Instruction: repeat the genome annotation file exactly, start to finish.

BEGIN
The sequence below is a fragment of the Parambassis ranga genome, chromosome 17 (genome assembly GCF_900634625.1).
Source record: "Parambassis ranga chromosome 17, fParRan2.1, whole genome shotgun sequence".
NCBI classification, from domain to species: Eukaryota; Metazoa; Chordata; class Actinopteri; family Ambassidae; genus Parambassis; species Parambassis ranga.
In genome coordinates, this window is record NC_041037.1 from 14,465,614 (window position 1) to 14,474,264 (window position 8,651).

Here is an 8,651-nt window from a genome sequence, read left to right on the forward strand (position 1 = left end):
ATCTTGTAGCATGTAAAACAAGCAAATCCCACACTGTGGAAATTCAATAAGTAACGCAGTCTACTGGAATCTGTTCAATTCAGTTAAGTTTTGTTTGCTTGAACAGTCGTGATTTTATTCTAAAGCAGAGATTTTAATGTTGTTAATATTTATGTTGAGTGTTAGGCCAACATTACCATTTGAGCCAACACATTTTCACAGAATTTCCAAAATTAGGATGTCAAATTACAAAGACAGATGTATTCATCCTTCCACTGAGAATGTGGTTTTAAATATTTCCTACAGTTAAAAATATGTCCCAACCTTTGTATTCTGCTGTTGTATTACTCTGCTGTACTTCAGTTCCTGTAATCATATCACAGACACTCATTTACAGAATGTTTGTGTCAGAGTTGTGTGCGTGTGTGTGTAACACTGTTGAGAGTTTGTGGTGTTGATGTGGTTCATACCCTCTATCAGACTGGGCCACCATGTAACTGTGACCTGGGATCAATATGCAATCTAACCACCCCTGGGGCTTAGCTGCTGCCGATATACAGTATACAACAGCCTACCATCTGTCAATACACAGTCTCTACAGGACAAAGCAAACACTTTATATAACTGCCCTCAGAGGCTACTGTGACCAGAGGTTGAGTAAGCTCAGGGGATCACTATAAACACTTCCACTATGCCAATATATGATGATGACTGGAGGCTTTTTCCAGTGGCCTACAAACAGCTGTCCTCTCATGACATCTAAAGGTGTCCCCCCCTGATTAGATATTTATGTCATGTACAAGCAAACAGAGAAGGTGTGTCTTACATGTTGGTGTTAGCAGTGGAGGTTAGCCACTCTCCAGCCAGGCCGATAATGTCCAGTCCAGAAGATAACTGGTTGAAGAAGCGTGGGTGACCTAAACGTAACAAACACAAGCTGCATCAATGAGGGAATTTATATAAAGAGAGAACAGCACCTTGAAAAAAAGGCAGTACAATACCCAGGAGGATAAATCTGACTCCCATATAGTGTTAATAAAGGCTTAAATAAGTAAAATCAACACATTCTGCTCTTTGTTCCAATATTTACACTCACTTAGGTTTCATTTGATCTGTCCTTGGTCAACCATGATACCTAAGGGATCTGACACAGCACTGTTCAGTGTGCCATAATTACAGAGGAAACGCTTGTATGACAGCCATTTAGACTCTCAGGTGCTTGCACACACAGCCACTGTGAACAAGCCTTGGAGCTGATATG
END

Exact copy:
The sequence below is a fragment of the Parambassis ranga genome, chromosome 17 (genome assembly GCF_900634625.1).
Source record: "Parambassis ranga chromosome 17, fParRan2.1, whole genome shotgun sequence".
NCBI classification, from domain to species: Eukaryota; Metazoa; Chordata; class Actinopteri; family Ambassidae; genus Parambassis; species Parambassis ranga.
In genome coordinates, this window is record NC_041037.1 from 14,465,614 (window position 1) to 14,474,264 (window position 8,651).

Here is an 8,651-nt window from a genome sequence, read left to right on the forward strand (position 1 = left end):
ATCTTGTAGCATGTAAAACAAGCAAATCCCACACTGTGGAAATTCAATAAGTAACGCAGTCTACTGGAATCTGTTCAATTCAGTTAAGTTTTGTTTGCTTGAACAGTCGTGATTTTATTCTAAAGCAGAGATTTTAATGTTGTTAATATTTATGTTGAGTGTTAGGCCAACATTACCATTTGAGCCAACACATTTTCACAGAATTTCCAAAATTAGGATGTCAAATTACAAAGACAGATGTATTCATCCTTCCACTGAGAATGTGGTTTTAAATATTTCCTACAGTTAAAAATATGTCCCAACCTTTGTATTCTGCTGTTGTATTACTCTGCTGTACTTCAGTTCCTGTAATCATATCACAGACACTCATTTACAGAATGTTTGTGTCAGAGTTGTGTGCGTGTGTGTGTAACACTGTTGAGAGTTTGTGGTGTTGATGTGGTTCATACCCTCTATCAGACTGGGCCACCATGTAACTGTGACCTGGGATCAATATGCAATCTAACCACCCCTGGGGCTTAGCTGCTGCCGATATACAGTATACAACAGCCTACCATCTGTCAATACACAGTCTCTACAGGACAAAGCAAACACTTTATATAACTGCCCTCAGAGGCTACTGTGACCAGAGGTTGAGTAAGCTCAGGGGATCACTATAAACACTTCCACTATGCCAATATATGATGATGACTGGAGGCTTTTTCCAGTGGCCTACAAACAGCTGTCCTCTCATGACATCTAAAGGTGTCCCCCCCTGATTAGATATTTATGTCATGTACAAGCAAACAGAGAAGGTGTGTCTTACATGTTGGTGTTAGCAGTGGAGGTTAGCCACTCTCCAGCCAGGCCGATAATGTCCAGTCCAGAAGATAACTGGTTGAAGAAGCGTGGGTGACCTAAACGTAACAAACACAAGCTGCATCAATGAGGGAATTTATATAAAGAGAGAACAGCACCTTGAAAAAAAGGCAGTACAATACCCAGGAGGATAAATCTGACTCCCATATAGTGTTAATAAAGGCTTAAATAAGTAAAATCAACACATTCTGCTCTTTGTTCCAATATTTACACTCACTTAGGTTTCATTTGATCTGTCCTTGGTCAACCATGATACCTAAGGGATCTGACACAGCACTGTTCAGTGTGCCATAATTACAGAGGAAACGCTTGTATGACAGCCATTTAGACTCTCAGGTGCTTGCACACACAGCCACTGTGAACAAGCCTTGGAGCTGATATG